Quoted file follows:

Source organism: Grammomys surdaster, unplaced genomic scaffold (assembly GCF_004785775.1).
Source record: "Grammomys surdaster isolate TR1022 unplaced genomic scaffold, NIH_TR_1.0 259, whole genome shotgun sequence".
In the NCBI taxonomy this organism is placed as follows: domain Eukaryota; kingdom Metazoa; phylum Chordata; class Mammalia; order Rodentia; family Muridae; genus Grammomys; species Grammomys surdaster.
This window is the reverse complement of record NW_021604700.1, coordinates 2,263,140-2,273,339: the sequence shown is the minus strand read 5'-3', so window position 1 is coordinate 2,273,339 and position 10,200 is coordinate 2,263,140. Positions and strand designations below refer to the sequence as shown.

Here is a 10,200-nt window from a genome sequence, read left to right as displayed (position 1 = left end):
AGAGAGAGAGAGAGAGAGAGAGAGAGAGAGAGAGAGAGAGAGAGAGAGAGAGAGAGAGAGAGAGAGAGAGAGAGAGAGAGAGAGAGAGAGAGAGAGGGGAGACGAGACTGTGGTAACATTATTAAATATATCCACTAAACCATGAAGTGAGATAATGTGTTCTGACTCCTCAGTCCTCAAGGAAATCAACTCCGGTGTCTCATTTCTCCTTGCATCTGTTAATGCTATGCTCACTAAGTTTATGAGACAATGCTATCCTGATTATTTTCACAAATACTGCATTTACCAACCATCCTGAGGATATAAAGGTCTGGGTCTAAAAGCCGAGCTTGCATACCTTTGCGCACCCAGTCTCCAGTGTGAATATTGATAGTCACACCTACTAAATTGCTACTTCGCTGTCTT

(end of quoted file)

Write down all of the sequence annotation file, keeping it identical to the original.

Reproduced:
Source organism: Grammomys surdaster, unplaced genomic scaffold (assembly GCF_004785775.1).
Source record: "Grammomys surdaster isolate TR1022 unplaced genomic scaffold, NIH_TR_1.0 259, whole genome shotgun sequence".
In the NCBI taxonomy this organism is placed as follows: domain Eukaryota; kingdom Metazoa; phylum Chordata; class Mammalia; order Rodentia; family Muridae; genus Grammomys; species Grammomys surdaster.
This window is the reverse complement of record NW_021604700.1, coordinates 2,263,140-2,273,339: the sequence shown is the minus strand read 5'-3', so window position 1 is coordinate 2,273,339 and position 10,200 is coordinate 2,263,140. Positions and strand designations below refer to the sequence as shown.

Here is a 10,200-nt window from a genome sequence, read left to right as displayed (position 1 = left end):
AGAGAGAGAGAGAGAGAGAGAGAGAGAGAGAGAGAGAGAGAGAGAGAGAGAGAGAGAGAGAGAGAGAGAGAGAGAGAGAGAGAGAGAGAGAGAGAGGGGAGACGAGACTGTGGTAACATTATTAAATATATCCACTAAACCATGAAGTGAGATAATGTGTTCTGACTCCTCAGTCCTCAAGGAAATCAACTCCGGTGTCTCATTTCTCCTTGCATCTGTTAATGCTATGCTCACTAAGTTTATGAGACAATGCTATCCTGATTATTTTCACAAATACTGCATTTACCAACCATCCTGAGGATATAAAGGTCTGGGTCTAAAAGCCGAGCTTGCATACCTTTGCGCACCCAGTCTCCAGTGTGAATATTGATAGTCACACCTACTAAATTGCTACTTCGCTGTCTT